Over 320 international experts and civil society groups call for a binding treaty to tackle poor diets
In a global show of support for increased efforts to tackle diet-related ill health, leading health campaigners and consumer advocates from across the world have publically endorsed calls for a tobacco-style Global Convention to protect and promote healthy diets.
With the world’s governments gathering in Rome this week for a conference that aims to address malnutrition in all its forms, an open letter calling for a binding treaty has been sent to the heads of the WHO and FAO, co-authored by Consumers International, the World Obesity Federation, the UK Health Forum and consumer groups in Fiji and Mexico, with the support of over 320 individuals and organisations.
The letter urges greater action to protect and promote healthy diets using a similar mechanism to the Framework Convention for Tobacco Control which has already proved successful in reducing tobacco use. The letter is addressed to WHO Director General Dr Margaret Chan, and FAO Director General José Graziano da Silva, ahead of the International Conference on Nutrition (19-21 November, Rome).
The letter states that ‘the governance of food production and distribution cannot be left to economic interests alone,’ and urges governments to take regulatory action to reduce children’s exposure to marketing, to impose compositional limits on the saturated fat, added sugar and sodium content of food, to bring in fiscal measures to discourage the consumption of unhealthy foods, and to require all trade and investment policies to be assessed for their potential health impacts.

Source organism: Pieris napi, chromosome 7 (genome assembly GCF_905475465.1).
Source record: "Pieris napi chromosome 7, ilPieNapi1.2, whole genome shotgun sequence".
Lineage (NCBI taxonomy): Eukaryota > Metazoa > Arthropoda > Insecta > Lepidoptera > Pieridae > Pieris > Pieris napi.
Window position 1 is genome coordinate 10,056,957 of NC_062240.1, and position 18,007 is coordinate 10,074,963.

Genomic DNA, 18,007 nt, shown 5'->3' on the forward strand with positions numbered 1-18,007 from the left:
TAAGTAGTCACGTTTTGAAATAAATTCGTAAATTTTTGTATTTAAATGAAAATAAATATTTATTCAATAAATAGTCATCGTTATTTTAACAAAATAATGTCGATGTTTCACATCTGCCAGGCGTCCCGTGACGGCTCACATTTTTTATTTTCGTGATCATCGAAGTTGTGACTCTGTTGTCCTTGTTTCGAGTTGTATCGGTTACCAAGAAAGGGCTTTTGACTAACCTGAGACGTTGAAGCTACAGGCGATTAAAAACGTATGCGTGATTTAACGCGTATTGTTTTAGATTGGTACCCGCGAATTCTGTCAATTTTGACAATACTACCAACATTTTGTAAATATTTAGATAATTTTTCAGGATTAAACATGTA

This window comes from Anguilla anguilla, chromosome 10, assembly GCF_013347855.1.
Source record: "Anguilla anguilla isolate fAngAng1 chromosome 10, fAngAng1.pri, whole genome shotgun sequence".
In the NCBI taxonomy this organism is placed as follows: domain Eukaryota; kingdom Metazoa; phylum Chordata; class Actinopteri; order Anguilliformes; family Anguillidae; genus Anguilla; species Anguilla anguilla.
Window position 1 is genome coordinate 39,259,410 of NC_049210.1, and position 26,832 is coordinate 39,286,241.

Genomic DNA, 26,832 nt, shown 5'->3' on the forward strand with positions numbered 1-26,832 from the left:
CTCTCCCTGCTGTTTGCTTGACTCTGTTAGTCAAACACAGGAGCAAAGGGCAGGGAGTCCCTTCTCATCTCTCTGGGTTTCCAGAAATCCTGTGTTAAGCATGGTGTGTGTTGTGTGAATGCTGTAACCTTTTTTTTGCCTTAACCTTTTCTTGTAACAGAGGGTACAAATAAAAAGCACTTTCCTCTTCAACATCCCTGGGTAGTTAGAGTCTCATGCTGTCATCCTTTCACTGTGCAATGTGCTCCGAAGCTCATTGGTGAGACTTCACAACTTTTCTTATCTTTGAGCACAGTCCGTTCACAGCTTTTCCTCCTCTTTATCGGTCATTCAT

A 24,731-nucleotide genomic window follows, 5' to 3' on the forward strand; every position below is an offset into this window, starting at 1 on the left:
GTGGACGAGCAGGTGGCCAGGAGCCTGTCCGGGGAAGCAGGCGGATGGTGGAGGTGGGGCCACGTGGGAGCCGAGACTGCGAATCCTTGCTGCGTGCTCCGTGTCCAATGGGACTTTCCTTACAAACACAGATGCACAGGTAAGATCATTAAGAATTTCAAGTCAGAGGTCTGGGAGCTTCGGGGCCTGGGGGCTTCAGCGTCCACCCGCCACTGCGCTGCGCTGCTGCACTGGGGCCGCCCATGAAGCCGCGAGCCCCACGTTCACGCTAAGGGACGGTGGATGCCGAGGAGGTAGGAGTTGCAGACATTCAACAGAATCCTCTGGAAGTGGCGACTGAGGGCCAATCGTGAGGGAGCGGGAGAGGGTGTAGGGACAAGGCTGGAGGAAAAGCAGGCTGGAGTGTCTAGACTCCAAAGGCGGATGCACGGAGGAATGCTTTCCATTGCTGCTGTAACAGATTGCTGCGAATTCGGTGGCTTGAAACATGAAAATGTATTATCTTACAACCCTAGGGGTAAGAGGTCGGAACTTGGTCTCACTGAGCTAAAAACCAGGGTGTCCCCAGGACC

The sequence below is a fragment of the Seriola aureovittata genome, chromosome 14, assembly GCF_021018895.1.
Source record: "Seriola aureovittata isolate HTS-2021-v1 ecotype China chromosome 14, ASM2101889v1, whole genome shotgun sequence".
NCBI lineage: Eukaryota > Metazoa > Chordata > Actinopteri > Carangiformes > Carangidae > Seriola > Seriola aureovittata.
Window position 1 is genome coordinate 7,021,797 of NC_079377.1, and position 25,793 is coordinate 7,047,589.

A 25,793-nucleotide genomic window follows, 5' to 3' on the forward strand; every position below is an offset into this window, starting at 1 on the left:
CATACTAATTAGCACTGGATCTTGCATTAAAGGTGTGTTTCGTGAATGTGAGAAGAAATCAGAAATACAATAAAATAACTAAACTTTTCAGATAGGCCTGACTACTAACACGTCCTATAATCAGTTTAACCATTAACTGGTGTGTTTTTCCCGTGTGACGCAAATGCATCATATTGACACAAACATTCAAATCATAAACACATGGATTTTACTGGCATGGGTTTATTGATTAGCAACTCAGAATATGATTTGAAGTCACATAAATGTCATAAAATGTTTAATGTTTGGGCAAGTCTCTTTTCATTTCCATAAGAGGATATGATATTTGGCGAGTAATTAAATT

The authors, who have already drafted a Global Convention to Protect and Promote Healthy Diets, state such a treaty can ‘help Member States, particularly smaller nations, to maintain a robust defence of public health for their citizens.’
Amanda Long, Director General of Consumers International said “Diseases like obesity, diabetes, heart disease and cancer are increasing in all regions of the world, most rapidly in developing countries. The policy actions that governments take now will determine whether we can turn the tide on this health crisis. A binding Global Convention offers the best hope of protecting and promoting the health of all consumers.”
Dr Tim Lobstein, Policy Director for the World Obesity Federation, said “The rapid expansion of the marketing of highly processed foods is undermining health in much of the developing world, leading to rapidly rising rates of obesity, diabetes and other chronic diseases. Regulatory action to control food markets will require political courage. We should start with a Global Convention which can help Member States, particularly smaller nations, to build and maintain a robust defence of public health.”
Source: World Obesity Federation